Trans-Asia Travellers Find Friendship in Cambodia

Dinamani Jayakumar (L), Lakshmi Dhuta (C) and Ajitha (R), a family of three who travelled from India to Cambodia. Photo provided.

PHNOM PENH – For six months, an Indian family of three has travelled by car to 10 countries in Asia, including Cambodia, to experience the idea of “the world is one family”. Beginning in India, Lakshmi Dhuta, the daughter of the family, aims to visit 12 countries in total.

So, what motivates them? How did they prepare for the trip and what memorable experiences did they have in Cambodia?

The car in which the family use to travel. Photo provided.

Ky Chamna: To begin with, what prompted you to come up with this idea of traveling long distance?

Lakshmi Dhuta: Six months to be precise. Every country has their fair share of cultural heritage. As individuals, we cherish that uniqueness with the world.

That is also why we began our journey at Sree Swami Vaidya Gurukulam, a traditional healing ashram in Kerala that uses traditional treatment methods for maladies like knee ailments without surgery.

They practise the ancient system of Ayurveda, a science that is over 5,000 years old! We think of ourselves like cultural ambassadors, learning the best practices from countries we visit and sharing the knowledge with all.

In India, there’s a philosophy, ‘the world is one family’ and we have set out to experience that – to connect with our unseen kins and learn their ways of life.

We have a spiritual background too, our Master Sri Sudheer Vaidyar of Agastyashram was the one who guided us to a path of self-discovery through travel.

Ky Chamna: When travelling long distances like this, how do you support the trip financially? How do you find comfortable accommodation, good food and medical care? Is the language barrier an issue?

Lakshmi Dhuta: Unlike a lot of road trippers, we are not backed by sponsors. We are three regular people silently following our passion, backed by our soul friends.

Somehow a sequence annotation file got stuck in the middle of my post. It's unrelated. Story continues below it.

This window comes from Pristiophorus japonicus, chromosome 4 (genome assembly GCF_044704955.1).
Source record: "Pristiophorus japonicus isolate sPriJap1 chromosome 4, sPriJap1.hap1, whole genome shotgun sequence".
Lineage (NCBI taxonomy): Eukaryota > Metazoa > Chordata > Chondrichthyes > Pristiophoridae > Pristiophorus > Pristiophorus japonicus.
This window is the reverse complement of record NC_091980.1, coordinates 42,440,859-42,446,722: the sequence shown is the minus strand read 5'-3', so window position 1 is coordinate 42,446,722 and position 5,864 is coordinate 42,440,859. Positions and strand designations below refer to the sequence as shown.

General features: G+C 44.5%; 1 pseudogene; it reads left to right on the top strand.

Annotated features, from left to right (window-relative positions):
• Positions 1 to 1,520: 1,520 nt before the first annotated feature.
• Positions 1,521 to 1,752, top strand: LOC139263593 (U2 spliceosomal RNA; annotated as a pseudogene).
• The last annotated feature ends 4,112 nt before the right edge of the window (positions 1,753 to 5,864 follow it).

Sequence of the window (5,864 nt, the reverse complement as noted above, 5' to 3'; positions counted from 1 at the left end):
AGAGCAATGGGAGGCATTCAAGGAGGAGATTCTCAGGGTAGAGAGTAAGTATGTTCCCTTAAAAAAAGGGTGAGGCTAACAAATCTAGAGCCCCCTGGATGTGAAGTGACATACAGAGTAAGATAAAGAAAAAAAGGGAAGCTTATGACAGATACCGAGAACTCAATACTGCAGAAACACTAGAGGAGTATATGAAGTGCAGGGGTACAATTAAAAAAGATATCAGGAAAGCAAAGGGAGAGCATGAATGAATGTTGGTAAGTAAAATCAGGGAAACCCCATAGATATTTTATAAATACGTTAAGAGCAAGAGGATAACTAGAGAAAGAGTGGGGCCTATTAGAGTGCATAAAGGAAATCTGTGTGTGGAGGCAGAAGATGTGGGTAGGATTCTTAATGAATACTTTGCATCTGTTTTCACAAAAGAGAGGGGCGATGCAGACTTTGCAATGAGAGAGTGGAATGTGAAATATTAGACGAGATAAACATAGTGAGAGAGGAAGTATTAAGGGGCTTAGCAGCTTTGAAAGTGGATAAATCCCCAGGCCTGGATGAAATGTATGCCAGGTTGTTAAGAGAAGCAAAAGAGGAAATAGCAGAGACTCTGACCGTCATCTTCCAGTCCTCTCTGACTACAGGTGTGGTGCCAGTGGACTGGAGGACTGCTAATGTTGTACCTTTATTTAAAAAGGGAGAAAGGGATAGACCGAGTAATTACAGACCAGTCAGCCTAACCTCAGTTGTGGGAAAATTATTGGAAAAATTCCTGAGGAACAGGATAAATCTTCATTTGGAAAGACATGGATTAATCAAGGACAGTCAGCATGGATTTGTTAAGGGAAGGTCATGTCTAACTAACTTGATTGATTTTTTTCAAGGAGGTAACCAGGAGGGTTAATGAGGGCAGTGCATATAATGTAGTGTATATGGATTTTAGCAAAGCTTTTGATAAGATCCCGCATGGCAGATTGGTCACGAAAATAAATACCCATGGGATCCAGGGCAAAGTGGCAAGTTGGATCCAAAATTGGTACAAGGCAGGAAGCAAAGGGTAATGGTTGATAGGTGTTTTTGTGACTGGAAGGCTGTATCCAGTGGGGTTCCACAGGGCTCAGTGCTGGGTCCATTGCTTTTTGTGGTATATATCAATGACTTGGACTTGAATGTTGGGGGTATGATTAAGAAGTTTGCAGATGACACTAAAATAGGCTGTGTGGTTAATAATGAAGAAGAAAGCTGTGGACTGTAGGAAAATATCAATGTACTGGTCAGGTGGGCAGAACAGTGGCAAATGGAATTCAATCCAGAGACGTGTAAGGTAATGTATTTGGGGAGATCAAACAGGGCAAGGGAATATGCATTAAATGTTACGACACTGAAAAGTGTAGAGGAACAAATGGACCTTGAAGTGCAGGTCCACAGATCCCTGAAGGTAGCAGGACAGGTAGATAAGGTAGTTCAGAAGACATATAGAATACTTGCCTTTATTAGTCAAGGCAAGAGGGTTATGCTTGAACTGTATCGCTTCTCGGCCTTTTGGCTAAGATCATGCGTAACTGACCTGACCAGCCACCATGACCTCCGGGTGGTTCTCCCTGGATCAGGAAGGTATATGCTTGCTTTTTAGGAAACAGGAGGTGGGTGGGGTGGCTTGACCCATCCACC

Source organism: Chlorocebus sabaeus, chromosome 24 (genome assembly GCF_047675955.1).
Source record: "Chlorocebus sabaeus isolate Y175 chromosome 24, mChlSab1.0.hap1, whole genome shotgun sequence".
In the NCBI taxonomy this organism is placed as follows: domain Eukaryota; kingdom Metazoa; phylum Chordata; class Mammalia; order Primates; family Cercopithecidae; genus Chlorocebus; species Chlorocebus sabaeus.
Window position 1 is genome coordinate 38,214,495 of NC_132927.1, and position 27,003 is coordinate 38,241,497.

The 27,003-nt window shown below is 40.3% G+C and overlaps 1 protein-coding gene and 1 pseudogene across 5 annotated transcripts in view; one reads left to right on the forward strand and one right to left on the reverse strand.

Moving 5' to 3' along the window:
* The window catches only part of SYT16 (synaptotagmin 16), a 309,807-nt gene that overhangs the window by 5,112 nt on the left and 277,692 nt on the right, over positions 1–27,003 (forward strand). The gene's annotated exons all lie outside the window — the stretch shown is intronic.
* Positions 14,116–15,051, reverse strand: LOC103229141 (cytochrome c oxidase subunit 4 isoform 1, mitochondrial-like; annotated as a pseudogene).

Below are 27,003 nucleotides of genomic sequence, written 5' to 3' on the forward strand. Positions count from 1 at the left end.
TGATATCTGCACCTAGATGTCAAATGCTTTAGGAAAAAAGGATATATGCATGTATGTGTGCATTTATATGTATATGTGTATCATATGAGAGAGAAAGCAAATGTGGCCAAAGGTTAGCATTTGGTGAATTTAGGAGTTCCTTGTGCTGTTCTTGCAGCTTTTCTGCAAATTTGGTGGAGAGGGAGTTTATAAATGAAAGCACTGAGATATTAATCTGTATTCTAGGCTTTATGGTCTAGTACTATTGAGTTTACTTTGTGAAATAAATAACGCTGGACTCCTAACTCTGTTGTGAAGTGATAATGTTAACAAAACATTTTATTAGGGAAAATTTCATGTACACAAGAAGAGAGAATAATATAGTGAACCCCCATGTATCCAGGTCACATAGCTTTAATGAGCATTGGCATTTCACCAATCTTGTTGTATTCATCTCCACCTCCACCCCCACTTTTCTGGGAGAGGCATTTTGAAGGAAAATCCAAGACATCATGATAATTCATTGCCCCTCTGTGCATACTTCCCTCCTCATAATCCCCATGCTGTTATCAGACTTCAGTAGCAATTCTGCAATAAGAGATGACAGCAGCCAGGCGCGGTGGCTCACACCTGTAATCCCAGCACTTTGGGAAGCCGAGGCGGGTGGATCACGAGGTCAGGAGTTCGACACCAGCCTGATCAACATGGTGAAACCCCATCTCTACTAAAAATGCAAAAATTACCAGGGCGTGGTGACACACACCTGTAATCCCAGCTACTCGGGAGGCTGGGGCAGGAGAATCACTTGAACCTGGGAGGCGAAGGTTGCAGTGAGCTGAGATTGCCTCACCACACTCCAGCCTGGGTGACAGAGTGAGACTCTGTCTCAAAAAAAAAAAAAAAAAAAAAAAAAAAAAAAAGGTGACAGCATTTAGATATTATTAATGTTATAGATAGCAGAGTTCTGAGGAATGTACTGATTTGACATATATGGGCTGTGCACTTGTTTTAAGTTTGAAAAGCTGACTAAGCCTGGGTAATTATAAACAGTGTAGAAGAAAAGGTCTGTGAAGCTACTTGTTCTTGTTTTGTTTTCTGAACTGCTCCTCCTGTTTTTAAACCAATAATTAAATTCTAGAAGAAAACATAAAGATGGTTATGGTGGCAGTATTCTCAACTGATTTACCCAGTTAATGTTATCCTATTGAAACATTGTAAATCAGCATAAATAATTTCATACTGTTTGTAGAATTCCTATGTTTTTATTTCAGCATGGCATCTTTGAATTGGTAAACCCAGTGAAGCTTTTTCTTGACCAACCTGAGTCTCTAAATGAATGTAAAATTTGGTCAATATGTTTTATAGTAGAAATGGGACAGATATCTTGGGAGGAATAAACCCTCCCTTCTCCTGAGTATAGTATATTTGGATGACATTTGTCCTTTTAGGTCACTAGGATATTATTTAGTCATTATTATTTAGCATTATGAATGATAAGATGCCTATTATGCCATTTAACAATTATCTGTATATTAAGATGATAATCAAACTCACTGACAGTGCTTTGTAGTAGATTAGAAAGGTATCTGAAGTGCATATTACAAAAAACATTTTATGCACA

My mother is a retired doctor and for the first decade of our trip, we used my mom’s pension corpus after retirement. This journey however, was made possible after my Guru, Shri Jayakumar decided to sell his house.

There’s a thought we believe in: Don’t hoard anything you can’t accept when your hands are full. In our kind of travel, we don’t eat three square meals a day. Sometimes we skip meals or eat fruit.

It is also expensive to eat out every day, so whenever possible, we look for accommodation with cooking options. A trip to the local market guarantees us local produce.

Honestly, the language is never a barrier. Translator apps help about 60 percent of our communication. Human emotions are fairly universal. We also communicate with gestures and say our gratitude in smiles.

Dinamani Jayakumar and Ajitha trying local food in Cambodia. Photo provided.

Ky Chamna: You were mentioning the idea of "the world as one family" as well as your planned book titled "Mahavadhutam". Tell use more, especially about the name of the book? Does the book have any connection to the trip in particular?

Lakshmi Dhuta: The book is of a spiritual nature that talks through the lives of Avadhutas. It’s a special class of mystical saints, like the Hotei (Laughing Buddha) of China, Akka Mahadevi or Baba Neem Karori of India or the Diogenes of Greece.

The name of the book simply means, “the message of the Great Avadhutas” as it talks about the messages they imparted with their lives. Travel plays a very huge role in shaping our understanding of the cultural background, the timeline and the message. In India, we do interviews of people who had encounters with this class of saints, visit the places they’ve lived and so on.